The year 2013 has been declared the year of frugality. Where? In Belarus. National media urge citizens to use natural resources wisely. Critics of post-capitalism certainly would welcome the educational mission undertaken by Belarusian authorities. During the crisis it’s difficult not to agree with this green advice. Why, then, are the ambitious plans doomed to go adrift?
Andrzej Poczobut on the pages of Polish Gazeta Wyborcza cited governmental media: “You should take a shower instead of bath”, “You need to collect 5 kg of dirty clothes and only then turn on a washing machine”, “If you decide to have a cup of tea, boil only as much water as it’s needed, and not a full kettle – don’t waste electricity!” The correspondent mentioned that the vogue for frugality is promoted even at schools. Teachers should remind students to keep their textbooks in a good condition. Employees of state enterprises also should tighten their belts. How? It can be double sided printing or reading emails on the computer when there is no need in printing them out.
But we should have no illusions about the intentions behind this seemingly reasonable campaign of Belarusian authorities. Alexander Lukashenko and his team realize that the domestic economy is in a hopeless situation. Centrally managed enterprises are inferior to more efficient foreign competition. State-owned companies do not export and produce too many products – all that to maintain artificial level of employment. The whole system would have already collapsed but for Russian raw materials. Belarus willingly accepts the presents from the Kremlin, convert them and sells at a profit. All this propaganda sold as a social campaign is a political deception with the only purpose being to prolong the life of the authoritarian regime, headed by Alexander Lukashenko.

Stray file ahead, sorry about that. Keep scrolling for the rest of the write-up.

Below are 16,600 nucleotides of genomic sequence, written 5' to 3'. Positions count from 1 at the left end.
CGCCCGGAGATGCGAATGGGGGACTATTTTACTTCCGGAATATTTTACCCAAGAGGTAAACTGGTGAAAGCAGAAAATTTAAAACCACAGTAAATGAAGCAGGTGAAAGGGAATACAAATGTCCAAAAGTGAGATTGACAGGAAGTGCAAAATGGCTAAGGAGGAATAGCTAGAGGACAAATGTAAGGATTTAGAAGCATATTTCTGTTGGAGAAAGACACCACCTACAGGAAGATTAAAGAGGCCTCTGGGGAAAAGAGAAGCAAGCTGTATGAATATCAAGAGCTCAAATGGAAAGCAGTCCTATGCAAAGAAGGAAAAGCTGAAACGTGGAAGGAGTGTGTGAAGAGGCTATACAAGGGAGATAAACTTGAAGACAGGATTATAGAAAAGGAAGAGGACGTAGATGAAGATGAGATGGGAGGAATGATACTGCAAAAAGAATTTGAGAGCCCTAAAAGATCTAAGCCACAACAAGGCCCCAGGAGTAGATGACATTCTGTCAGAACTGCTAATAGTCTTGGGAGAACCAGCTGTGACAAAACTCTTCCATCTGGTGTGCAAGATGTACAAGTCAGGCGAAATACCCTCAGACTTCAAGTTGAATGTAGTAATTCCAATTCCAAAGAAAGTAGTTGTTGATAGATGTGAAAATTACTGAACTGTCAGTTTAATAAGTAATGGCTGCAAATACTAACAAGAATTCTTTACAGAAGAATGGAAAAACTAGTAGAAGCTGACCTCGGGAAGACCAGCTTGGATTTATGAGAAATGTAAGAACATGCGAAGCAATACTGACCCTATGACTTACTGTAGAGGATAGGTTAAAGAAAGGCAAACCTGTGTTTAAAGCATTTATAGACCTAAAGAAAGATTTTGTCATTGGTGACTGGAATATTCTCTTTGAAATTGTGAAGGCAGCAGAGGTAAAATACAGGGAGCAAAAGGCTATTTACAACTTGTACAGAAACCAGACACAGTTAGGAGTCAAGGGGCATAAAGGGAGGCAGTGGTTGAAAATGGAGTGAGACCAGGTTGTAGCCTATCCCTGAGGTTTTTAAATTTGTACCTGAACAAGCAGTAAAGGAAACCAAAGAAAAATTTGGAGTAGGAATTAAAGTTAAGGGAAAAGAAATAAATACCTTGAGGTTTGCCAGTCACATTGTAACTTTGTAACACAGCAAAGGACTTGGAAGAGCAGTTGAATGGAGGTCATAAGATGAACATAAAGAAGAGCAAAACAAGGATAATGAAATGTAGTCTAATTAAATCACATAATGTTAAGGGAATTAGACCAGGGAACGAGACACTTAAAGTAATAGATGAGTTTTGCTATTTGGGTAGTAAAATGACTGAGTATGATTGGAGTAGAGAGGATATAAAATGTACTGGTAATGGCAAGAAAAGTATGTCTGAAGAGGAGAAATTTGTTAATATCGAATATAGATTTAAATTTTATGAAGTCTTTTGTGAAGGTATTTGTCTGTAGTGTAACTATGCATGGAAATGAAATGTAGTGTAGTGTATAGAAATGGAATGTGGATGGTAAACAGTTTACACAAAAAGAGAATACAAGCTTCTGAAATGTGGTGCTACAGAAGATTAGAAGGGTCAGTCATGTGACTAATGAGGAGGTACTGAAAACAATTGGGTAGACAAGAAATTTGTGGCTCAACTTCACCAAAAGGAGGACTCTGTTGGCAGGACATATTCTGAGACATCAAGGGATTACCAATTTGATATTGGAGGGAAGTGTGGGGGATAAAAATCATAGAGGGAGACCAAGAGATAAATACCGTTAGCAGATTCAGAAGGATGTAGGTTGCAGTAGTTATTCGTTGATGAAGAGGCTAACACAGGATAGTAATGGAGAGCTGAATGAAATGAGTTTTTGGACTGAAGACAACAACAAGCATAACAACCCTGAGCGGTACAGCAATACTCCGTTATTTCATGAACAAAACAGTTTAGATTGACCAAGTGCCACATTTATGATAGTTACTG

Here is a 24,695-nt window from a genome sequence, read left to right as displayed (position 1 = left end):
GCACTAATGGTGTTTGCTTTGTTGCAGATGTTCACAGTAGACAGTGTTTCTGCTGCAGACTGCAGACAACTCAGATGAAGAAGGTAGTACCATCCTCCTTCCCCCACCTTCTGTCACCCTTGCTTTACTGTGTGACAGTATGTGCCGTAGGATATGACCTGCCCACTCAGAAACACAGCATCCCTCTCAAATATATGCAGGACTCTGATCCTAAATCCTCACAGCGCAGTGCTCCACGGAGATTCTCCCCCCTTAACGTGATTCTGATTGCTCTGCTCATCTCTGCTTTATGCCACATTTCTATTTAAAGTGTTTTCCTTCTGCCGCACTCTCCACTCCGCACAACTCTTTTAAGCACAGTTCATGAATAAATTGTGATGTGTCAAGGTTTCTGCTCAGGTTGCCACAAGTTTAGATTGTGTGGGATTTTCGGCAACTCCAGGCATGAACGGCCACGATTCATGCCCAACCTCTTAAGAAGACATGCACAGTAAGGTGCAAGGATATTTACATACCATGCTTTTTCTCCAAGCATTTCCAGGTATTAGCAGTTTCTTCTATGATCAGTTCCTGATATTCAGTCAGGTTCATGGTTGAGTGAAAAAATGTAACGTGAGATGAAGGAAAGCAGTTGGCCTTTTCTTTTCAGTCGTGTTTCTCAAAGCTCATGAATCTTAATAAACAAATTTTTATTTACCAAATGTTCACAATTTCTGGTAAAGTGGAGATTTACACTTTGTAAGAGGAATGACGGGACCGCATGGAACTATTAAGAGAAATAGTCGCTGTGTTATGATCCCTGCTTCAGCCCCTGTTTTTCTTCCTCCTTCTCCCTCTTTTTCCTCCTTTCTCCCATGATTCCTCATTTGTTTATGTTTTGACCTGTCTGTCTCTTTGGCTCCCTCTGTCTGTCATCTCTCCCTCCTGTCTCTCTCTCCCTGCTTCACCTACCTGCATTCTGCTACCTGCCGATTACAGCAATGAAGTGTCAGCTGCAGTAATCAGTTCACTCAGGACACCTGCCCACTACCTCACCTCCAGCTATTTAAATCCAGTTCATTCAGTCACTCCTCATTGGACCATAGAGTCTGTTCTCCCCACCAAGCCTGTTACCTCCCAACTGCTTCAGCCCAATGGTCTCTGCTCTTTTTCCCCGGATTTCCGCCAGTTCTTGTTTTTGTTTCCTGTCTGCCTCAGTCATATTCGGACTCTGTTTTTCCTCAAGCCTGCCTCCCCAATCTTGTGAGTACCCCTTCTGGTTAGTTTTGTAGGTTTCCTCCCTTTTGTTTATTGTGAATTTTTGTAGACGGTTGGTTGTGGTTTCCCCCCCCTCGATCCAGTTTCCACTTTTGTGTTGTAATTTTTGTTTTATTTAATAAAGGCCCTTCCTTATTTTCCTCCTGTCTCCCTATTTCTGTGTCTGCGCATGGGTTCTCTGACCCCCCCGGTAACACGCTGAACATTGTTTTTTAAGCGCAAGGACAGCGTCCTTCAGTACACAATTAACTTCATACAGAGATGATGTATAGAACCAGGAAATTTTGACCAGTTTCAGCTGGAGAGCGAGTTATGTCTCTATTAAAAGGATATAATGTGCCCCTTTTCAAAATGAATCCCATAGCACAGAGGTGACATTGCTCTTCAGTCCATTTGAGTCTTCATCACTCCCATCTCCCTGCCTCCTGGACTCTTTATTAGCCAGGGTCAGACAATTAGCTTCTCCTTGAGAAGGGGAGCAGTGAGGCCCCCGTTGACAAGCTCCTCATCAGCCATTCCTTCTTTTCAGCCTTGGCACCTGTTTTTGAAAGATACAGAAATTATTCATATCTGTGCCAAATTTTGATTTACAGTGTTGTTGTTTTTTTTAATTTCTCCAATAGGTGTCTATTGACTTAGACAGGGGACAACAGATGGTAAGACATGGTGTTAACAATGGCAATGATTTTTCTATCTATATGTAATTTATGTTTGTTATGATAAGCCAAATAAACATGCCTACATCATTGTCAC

That’s a pity. The sad fact is that we really consume too much water and do not appreciate what the nature gives us. We don’t try to fix things because it is easier and cheaper to buy a new product. As for me, my life style could just go along with the Belarusian propaganda: saving natural resources and avoiding unnecessary consumption should be practised by all of us. The current crisis helps us to contemplate the way we live.
Nevertheless, it should be done without any coercion. A state, of course, should play a role here: a proper system of education, infrastructure and creation of positive examples of the desired lifestyle, which – in the long run – will pay its way. Unfortunately, rescuing the satrapy of Alexander Lukashenko does not fall under any ecological activities. So I don’t expect that Belarus will soon become a new Sweden. More likely, history will just repeat itself. Let’s take for example the distinctive feature of the capital of Belarus: its tidiness. Minsk is really squeaky clean every day. “Clean” is the first adjective that you hear from travelers describing the city. But it’s not the effect achieved by an organized and educated society. The point is that the capital is being constantly cleaned by a large number of hired caretakers. Without their work, cigarette butts, bits of paper and plastic beer bottles would simply flood the streets of Minsk…
Translated by MA